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CEO of Berkshire's Gen Re to retire; Jain's role grows
[NEW YORK] General Re, one of Berkshire Hathaway Inc's largest insurance units, said chief executive officer Tad Montross is retiring, in a move that will expand the role of Ajit Jain, long viewed as a potential successor to Warren Buffett at Berkshire's helm.
Mr Montross, 60, will step down by year end, after serving as Gen Re's chairman and CEO since 2008, a spokeswoman for the Stamford, Connecticut-based reinsurer said.
His successor has not been named, but will report to Mr Jain, the spokeswoman said. Mr Montross, in contrast, reports to Mr Buffett.
The change adds to the duties of Mr Jain, 64, who has expanded the Berkshire reinsurance unit he oversees, Berkshire Hathaway Reinsurance Group, even as General Re has curbed underwriting amid increased competition.
Mr Montross' retirement was previously reported by The Insurance Insider.
General Re was beset by underwriting problems for years after Mr Buffett bought it in 1998 for roughly US$16 billion.
It has performed better in recent years, and Mr Buffett said in his annual shareholder letter in February it was now a "gem". Reinsurers provide protection for traditional insurers.
Berkshire owns some 90 businesses including energy companies, food and clothing companies, and a railroad, and well over US$100 billion in common stocks.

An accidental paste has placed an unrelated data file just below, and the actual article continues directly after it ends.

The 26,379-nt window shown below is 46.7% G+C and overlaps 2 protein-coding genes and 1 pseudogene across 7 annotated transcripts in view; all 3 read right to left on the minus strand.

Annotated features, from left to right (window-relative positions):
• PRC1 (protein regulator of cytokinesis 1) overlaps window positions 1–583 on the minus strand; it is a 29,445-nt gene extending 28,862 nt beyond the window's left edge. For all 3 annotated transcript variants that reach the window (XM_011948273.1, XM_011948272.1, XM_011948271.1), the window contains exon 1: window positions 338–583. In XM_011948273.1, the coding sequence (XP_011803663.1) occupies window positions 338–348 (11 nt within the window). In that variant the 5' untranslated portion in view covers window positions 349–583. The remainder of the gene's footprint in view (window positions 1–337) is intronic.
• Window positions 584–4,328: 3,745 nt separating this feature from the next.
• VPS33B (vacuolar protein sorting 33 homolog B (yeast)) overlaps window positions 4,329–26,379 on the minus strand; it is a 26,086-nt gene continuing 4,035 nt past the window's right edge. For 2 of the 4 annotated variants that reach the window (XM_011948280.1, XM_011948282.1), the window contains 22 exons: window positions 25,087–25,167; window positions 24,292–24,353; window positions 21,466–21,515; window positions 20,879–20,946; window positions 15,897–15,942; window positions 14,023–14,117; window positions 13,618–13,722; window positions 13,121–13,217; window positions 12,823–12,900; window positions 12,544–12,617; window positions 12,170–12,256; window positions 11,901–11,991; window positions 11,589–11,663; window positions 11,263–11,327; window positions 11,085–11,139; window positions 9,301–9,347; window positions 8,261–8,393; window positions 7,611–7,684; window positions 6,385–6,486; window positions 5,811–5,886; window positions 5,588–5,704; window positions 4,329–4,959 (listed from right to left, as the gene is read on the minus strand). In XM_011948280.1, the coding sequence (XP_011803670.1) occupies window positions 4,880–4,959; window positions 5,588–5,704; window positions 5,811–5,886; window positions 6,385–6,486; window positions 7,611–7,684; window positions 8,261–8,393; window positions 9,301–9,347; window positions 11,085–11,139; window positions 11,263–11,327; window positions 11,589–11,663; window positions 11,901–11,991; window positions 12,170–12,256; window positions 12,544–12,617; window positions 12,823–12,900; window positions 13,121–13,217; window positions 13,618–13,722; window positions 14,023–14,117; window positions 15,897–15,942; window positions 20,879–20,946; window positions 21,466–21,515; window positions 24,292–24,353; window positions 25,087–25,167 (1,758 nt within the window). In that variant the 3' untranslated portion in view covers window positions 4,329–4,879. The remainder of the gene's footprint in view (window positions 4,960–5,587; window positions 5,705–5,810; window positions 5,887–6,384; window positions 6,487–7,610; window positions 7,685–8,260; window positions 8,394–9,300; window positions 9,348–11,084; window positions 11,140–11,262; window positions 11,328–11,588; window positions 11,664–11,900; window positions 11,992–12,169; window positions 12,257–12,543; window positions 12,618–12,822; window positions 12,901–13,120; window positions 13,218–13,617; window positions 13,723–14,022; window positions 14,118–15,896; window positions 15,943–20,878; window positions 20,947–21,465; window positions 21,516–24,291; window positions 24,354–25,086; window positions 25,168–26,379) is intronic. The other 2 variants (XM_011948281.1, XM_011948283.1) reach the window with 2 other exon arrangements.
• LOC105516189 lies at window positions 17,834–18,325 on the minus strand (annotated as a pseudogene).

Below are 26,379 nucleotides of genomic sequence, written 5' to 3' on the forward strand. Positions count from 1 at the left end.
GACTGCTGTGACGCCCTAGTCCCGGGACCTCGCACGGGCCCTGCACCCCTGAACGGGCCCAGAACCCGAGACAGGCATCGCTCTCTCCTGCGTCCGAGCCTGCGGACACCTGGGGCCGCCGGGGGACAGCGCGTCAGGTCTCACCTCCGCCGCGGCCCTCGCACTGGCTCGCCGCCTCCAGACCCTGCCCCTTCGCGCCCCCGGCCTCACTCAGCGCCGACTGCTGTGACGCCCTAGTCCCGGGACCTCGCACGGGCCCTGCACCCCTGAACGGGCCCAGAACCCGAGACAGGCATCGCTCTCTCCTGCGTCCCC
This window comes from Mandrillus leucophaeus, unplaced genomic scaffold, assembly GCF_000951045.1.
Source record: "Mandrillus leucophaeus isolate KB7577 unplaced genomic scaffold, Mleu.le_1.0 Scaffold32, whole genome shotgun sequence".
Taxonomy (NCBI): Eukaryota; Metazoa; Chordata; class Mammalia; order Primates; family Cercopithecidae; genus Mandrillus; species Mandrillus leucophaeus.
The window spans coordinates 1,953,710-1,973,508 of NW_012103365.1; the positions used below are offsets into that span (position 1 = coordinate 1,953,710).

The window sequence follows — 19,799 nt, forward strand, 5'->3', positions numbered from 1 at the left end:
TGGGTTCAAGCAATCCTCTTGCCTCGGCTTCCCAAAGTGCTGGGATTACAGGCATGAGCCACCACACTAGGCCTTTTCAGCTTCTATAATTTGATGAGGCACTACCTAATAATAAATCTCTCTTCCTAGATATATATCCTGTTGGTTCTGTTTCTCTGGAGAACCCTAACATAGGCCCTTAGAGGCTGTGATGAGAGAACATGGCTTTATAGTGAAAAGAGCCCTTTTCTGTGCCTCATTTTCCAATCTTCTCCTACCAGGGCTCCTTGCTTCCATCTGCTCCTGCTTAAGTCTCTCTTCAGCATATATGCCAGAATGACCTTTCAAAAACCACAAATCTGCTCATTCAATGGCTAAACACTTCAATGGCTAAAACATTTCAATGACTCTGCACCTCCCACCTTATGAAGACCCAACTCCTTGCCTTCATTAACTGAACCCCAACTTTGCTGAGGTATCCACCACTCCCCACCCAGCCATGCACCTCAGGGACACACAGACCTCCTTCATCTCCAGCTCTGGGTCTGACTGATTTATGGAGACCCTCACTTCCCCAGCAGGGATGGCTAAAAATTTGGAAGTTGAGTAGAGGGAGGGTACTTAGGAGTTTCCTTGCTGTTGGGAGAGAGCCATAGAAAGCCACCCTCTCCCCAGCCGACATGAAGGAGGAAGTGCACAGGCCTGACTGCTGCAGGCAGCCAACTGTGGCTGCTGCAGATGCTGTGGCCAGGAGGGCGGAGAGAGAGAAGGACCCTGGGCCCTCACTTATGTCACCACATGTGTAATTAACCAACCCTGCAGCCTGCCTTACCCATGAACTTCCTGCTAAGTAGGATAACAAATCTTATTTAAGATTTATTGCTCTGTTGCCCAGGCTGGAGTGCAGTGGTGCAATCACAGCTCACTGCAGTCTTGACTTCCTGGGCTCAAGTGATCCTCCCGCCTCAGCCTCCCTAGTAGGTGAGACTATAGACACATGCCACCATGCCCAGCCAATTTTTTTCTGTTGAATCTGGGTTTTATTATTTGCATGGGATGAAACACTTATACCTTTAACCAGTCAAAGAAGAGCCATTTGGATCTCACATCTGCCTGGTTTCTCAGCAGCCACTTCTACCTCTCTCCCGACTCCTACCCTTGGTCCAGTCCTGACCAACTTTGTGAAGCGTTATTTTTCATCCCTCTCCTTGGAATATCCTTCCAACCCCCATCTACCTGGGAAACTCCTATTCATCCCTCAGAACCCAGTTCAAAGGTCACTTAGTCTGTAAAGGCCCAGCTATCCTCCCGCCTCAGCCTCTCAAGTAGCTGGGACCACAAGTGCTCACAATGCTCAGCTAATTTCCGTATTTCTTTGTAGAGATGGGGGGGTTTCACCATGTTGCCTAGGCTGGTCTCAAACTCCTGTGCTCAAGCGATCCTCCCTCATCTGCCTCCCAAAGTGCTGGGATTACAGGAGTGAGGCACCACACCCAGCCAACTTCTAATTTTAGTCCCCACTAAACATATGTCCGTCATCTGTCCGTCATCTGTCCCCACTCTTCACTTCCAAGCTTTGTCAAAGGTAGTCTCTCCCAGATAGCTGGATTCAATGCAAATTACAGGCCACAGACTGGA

It generates power to invest and make acquisitions from "float", or the amount of insurance premiums collected before claims are paid.
General Re contributed US$18.6 billion of float to Berkshire's overall US$87.7 billion total as of year end, while Berkshire Hathaway Reinsurance contributed US$44.1 billion. A majority of the remainder came from the auto insurer Geico.
Mr Buffett's successor as Berkshire's CEO remains a mystery, though the 85-year-old has said the board of his Omaha, Nebraska-based conglomerate has internal candidates.
Investors also widely consider Greg Abel, 53, a potential successor. He leads the company's Berkshire Hathaway Energy unit, and last July joined the board of Kraft Heinz Co, the food company in which Berkshire owns a 26.8 per cent stake.
In his own letter to Berkshire shareholders last year, vice chairman Charlie Munger called Mr Jain and Mr Abel "world-leading".